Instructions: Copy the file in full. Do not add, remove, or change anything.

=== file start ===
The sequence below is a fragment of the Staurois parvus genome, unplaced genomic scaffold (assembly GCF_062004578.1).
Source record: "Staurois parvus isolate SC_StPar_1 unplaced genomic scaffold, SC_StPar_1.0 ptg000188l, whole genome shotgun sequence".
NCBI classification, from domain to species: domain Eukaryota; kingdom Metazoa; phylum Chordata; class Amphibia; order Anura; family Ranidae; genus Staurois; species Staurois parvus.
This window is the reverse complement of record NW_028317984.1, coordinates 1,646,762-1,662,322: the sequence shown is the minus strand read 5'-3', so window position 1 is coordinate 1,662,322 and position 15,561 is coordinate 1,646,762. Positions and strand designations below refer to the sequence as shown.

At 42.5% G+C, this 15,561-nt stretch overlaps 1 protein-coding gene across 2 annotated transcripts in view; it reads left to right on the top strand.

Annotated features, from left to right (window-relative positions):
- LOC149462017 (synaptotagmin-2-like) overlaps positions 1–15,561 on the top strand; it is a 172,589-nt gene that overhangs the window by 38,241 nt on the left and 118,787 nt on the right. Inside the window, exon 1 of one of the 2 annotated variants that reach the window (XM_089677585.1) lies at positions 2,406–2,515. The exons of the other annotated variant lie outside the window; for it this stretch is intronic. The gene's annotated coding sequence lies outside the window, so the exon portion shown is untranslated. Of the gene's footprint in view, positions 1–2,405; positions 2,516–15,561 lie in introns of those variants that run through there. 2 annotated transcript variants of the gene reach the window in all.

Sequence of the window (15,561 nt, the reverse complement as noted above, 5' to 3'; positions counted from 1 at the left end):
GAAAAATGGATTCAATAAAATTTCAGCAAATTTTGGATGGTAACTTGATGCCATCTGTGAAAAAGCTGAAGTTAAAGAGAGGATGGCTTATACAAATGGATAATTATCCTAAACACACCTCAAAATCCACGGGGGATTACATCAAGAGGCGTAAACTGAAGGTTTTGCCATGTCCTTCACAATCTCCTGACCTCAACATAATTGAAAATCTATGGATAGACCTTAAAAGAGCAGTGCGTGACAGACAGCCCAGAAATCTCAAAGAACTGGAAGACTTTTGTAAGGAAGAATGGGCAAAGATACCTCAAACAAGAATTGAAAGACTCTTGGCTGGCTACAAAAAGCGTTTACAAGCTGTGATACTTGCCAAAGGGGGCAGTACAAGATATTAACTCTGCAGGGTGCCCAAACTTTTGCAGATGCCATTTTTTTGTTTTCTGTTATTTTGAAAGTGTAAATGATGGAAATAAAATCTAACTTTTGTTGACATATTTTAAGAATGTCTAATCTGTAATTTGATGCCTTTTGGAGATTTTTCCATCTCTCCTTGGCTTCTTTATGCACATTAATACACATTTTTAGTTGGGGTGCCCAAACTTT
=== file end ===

The sequence below is a fragment of the Staurois parvus genome, unplaced genomic scaffold (assembly GCF_062004578.1).
Source record: "Staurois parvus isolate SC_StPar_1 unplaced genomic scaffold, SC_StPar_1.0 ptg000188l, whole genome shotgun sequence".
NCBI classification, from domain to species: domain Eukaryota; kingdom Metazoa; phylum Chordata; class Amphibia; order Anura; family Ranidae; genus Staurois; species Staurois parvus.
This window is the reverse complement of record NW_028317984.1, coordinates 1,646,762-1,662,322: the sequence shown is the minus strand read 5'-3', so window position 1 is coordinate 1,662,322 and position 15,561 is coordinate 1,646,762. Positions and strand designations below refer to the sequence as shown.

At 42.5% G+C, this 15,561-nt stretch overlaps 1 protein-coding gene across 2 annotated transcripts in view; it reads left to right on the top strand.

Annotated features, from left to right (window-relative positions):
- LOC149462017 (synaptotagmin-2-like) overlaps positions 1–15,561 on the top strand; it is a 172,589-nt gene that overhangs the window by 38,241 nt on the left and 118,787 nt on the right. Inside the window, exon 1 of one of the 2 annotated variants that reach the window (XM_089677585.1) lies at positions 2,406–2,515. The exons of the other annotated variant lie outside the window; for it this stretch is intronic. The gene's annotated coding sequence lies outside the window, so the exon portion shown is untranslated. Of the gene's footprint in view, positions 1–2,405; positions 2,516–15,561 lie in introns of those variants that run through there. 2 annotated transcript variants of the gene reach the window in all.

Sequence of the window (15,561 nt, the reverse complement as noted above, 5' to 3'; positions counted from 1 at the left end):
GAAAAATGGATTCAATAAAATTTCAGCAAATTTTGGATGGTAACTTGATGCCATCTGTGAAAAAGCTGAAGTTAAAGAGAGGATGGCTTATACAAATGGATAATTATCCTAAACACACCTCAAAATCCACGGGGGATTACATCAAGAGGCGTAAACTGAAGGTTTTGCCATGTCCTTCACAATCTCCTGACCTCAACATAATTGAAAATCTATGGATAGACCTTAAAAGAGCAGTGCGTGACAGACAGCCCAGAAATCTCAAAGAACTGGAAGACTTTTGTAAGGAAGAATGGGCAAAGATACCTCAAACAAGAATTGAAAGACTCTTGGCTGGCTACAAAAAGCGTTTACAAGCTGTGATACTTGCCAAAGGGGGCAGTACAAGATATTAACTCTGCAGGGTGCCCAAACTTTTGCAGATGCCATTTTTTTGTTTTCTGTTATTTTGAAAGTGTAAATGATGGAAATAAAATCTAACTTTTGTTGACATATTTTAAGAATGTCTAATCTGTAATTTGATGCCTTTTGGAGATTTTTCCATCTCTCCTTGGCTTCTTTATGCACATTAATACACATTTTTAGTTGGGGTGCCCAAACTTT